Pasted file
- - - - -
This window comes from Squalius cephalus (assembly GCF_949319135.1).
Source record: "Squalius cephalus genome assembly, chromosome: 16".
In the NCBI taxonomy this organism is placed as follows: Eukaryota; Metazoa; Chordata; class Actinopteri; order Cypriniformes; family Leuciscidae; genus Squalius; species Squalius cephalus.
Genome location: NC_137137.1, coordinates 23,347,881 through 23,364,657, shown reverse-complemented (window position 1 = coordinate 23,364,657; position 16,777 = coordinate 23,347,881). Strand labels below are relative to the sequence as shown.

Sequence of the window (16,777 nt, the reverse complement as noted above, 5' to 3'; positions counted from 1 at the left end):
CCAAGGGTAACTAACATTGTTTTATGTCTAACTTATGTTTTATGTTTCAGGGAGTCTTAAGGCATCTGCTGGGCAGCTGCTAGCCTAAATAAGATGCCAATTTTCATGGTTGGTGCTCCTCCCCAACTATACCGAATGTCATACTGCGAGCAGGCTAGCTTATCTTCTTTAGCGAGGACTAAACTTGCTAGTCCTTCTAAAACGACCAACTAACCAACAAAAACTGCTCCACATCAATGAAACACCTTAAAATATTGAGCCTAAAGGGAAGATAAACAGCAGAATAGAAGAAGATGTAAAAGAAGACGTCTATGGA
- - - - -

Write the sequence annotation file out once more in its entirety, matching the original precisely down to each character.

This window comes from Squalius cephalus (assembly GCF_949319135.1).
Source record: "Squalius cephalus genome assembly, chromosome: 16".
In the NCBI taxonomy this organism is placed as follows: Eukaryota; Metazoa; Chordata; class Actinopteri; order Cypriniformes; family Leuciscidae; genus Squalius; species Squalius cephalus.
Genome location: NC_137137.1, coordinates 23,347,881 through 23,364,657, shown reverse-complemented (window position 1 = coordinate 23,364,657; position 16,777 = coordinate 23,347,881). Strand labels below are relative to the sequence as shown.

Sequence of the window (16,777 nt, the reverse complement as noted above, 5' to 3'; positions counted from 1 at the left end):
CCAAGGGTAACTAACATTGTTTTATGTCTAACTTATGTTTTATGTTTCAGGGAGTCTTAAGGCATCTGCTGGGCAGCTGCTAGCCTAAATAAGATGCCAATTTTCATGGTTGGTGCTCCTCCCCAACTATACCGAATGTCATACTGCGAGCAGGCTAGCTTATCTTCTTTAGCGAGGACTAAACTTGCTAGTCCTTCTAAAACGACCAACTAACCAACAAAAACTGCTCCACATCAATGAAACACCTTAAAATATTGAGCCTAAAGGGAAGATAAACAGCAGAATAGAAGAAGATGTAAAAGAAGACGTCTATGGA